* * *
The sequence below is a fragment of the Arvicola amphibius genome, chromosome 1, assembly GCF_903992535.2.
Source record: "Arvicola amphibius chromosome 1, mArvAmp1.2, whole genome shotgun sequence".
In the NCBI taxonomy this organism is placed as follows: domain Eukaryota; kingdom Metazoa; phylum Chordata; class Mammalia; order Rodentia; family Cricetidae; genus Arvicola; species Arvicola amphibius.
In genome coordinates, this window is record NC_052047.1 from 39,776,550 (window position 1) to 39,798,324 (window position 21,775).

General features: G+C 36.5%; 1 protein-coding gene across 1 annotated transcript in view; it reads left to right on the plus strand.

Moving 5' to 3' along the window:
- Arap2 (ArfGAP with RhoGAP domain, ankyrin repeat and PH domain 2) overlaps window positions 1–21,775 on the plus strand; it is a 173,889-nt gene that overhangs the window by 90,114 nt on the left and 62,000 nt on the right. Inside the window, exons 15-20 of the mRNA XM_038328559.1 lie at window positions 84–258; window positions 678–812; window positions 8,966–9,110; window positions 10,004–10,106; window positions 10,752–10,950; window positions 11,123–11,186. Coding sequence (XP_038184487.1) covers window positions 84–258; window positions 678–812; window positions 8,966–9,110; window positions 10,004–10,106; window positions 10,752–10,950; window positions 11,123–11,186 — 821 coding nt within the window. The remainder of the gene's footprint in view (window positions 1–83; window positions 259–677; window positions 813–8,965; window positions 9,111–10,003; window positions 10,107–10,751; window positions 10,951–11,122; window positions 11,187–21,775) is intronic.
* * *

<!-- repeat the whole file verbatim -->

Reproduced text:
The sequence below is a fragment of the Arvicola amphibius genome, chromosome 1, assembly GCF_903992535.2.
Source record: "Arvicola amphibius chromosome 1, mArvAmp1.2, whole genome shotgun sequence".
In the NCBI taxonomy this organism is placed as follows: domain Eukaryota; kingdom Metazoa; phylum Chordata; class Mammalia; order Rodentia; family Cricetidae; genus Arvicola; species Arvicola amphibius.
In genome coordinates, this window is record NC_052047.1 from 39,776,550 (window position 1) to 39,798,324 (window position 21,775).

General features: G+C 36.5%; 1 protein-coding gene across 1 annotated transcript in view; it reads left to right on the plus strand.

Moving 5' to 3' along the window:
- Arap2 (ArfGAP with RhoGAP domain, ankyrin repeat and PH domain 2) overlaps window positions 1–21,775 on the plus strand; it is a 173,889-nt gene that overhangs the window by 90,114 nt on the left and 62,000 nt on the right. Inside the window, exons 15-20 of the mRNA XM_038328559.1 lie at window positions 84–258; window positions 678–812; window positions 8,966–9,110; window positions 10,004–10,106; window positions 10,752–10,950; window positions 11,123–11,186. Coding sequence (XP_038184487.1) covers window positions 84–258; window positions 678–812; window positions 8,966–9,110; window positions 10,004–10,106; window positions 10,752–10,950; window positions 11,123–11,186 — 821 coding nt within the window. The remainder of the gene's footprint in view (window positions 1–83; window positions 259–677; window positions 813–8,965; window positions 9,111–10,003; window positions 10,107–10,751; window positions 10,951–11,122; window positions 11,187–21,775) is intronic.